33. Letter From Secretary of State Rusk to the Ambassador to India (Galbraith)0

Dear Ken: I was much interested in your effort, reported in Embtels 3123 and 8,1 to impress upon our Indian friends the stake which neutrals have in support of the genuine independence of other neutrals. I sought to make the same point to Ambassador Chagla by indicating that the United States presence in Southeast Asia had not been sought by us and that we would be happy to see the day when the countries there would be able to maintain their own independence.

As indicated in Deptel 68,2 while we are not reaching out for additional allies, we do and must take our existing commitments seriously. Our problem is to sustain the solidarity and morale of our alliances while working toward a growing recognition by the neutrals of their basic interest in a secure independence for those not aligned. In this connection, I think Khrushchev’s January 6 speech3 (the full text of which has been sent to all our Embassies) can effectively be cited as evidence that as far as Communist strategy is concerned the world is divided in two, i.e. the Communist bloc versus all the rest of the countries whether they be aligned or non-aligned.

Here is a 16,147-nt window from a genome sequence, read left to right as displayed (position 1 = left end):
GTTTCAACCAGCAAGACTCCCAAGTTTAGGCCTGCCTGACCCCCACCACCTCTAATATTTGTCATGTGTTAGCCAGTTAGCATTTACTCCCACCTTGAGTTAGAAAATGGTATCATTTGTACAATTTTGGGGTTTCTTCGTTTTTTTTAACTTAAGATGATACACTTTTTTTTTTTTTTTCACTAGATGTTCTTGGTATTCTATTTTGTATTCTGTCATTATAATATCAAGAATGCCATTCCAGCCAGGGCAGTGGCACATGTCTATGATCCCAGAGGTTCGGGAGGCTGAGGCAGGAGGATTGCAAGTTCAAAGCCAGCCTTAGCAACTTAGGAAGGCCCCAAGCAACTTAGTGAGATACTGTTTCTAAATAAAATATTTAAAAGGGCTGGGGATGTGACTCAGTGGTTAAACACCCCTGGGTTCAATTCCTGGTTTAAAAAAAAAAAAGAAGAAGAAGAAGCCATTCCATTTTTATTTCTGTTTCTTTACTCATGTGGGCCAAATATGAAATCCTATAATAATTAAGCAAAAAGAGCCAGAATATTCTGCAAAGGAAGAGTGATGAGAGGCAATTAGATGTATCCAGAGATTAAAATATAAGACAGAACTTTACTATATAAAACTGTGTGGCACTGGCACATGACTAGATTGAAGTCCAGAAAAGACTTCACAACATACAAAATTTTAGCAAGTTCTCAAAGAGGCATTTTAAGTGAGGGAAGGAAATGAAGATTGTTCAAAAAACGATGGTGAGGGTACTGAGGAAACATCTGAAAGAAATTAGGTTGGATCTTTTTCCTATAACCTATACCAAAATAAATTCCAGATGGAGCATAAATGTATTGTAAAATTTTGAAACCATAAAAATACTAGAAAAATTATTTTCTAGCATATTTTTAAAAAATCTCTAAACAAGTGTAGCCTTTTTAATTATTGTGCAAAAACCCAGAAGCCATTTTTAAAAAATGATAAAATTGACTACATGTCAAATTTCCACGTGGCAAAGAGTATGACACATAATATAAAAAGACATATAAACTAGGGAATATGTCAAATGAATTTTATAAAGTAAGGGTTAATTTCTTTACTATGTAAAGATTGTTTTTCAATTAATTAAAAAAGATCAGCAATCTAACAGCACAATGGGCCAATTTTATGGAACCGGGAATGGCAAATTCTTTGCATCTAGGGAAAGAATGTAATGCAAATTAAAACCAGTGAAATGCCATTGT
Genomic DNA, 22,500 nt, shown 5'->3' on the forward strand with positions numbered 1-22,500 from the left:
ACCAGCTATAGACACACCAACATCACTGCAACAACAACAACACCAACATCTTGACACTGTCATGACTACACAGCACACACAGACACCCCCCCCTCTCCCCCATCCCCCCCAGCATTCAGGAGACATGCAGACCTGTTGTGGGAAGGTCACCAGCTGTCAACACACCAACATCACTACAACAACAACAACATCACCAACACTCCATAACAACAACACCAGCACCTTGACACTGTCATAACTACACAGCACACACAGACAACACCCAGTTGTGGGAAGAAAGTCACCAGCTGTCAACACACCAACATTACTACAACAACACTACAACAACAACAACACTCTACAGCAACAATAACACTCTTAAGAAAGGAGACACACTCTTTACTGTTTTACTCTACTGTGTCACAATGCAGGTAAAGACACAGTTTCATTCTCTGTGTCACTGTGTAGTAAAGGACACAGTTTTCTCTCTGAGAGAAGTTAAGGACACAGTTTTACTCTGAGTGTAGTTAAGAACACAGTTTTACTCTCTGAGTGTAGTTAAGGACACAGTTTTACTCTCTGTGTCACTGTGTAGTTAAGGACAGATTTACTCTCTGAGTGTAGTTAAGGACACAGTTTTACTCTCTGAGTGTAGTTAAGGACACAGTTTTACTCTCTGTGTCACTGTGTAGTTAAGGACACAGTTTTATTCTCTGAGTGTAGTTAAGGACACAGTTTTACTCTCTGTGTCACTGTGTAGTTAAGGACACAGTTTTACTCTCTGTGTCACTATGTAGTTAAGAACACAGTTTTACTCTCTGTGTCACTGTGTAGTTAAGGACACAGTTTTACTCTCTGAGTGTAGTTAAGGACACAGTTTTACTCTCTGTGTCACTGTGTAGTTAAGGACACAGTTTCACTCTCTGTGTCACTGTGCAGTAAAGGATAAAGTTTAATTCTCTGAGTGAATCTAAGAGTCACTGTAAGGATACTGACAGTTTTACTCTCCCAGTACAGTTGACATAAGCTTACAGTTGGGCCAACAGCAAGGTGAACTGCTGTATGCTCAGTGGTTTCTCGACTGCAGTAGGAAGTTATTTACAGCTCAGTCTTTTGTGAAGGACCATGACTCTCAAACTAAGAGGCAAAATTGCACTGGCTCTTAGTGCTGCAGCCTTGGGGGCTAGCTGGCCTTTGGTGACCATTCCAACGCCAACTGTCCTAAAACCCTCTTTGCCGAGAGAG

I agree with you that there is advantage in your talks with Indians in staying out of debates over our existing allies and alliances. At the same time it should always be clear to them that we are not down-grading our [Page 79] commitments. Indeed we seek to strengthen them in the prospect of such trials as Laos and Berlin.

With warm personal regards,


Dean Rusk4
  1. Source: Kennedy Library, National Security Files, Countries Series, India, General, 6/16/61-7/31/61. Secret.
  2. Dated June 28 and July 2. (Department of State, Central Files, 751J.00/6-2861 and 751K.5-MSP/7-261, respectively)
  3. Dated July 6. (Ibid., 611.90/7-661)
  4. Extracts of Khrushchev’s speech are printed in American Foreign Policy: Current Documents, 1961, pp. 555-558.
  5. Printed from a copy that bears this typed signature.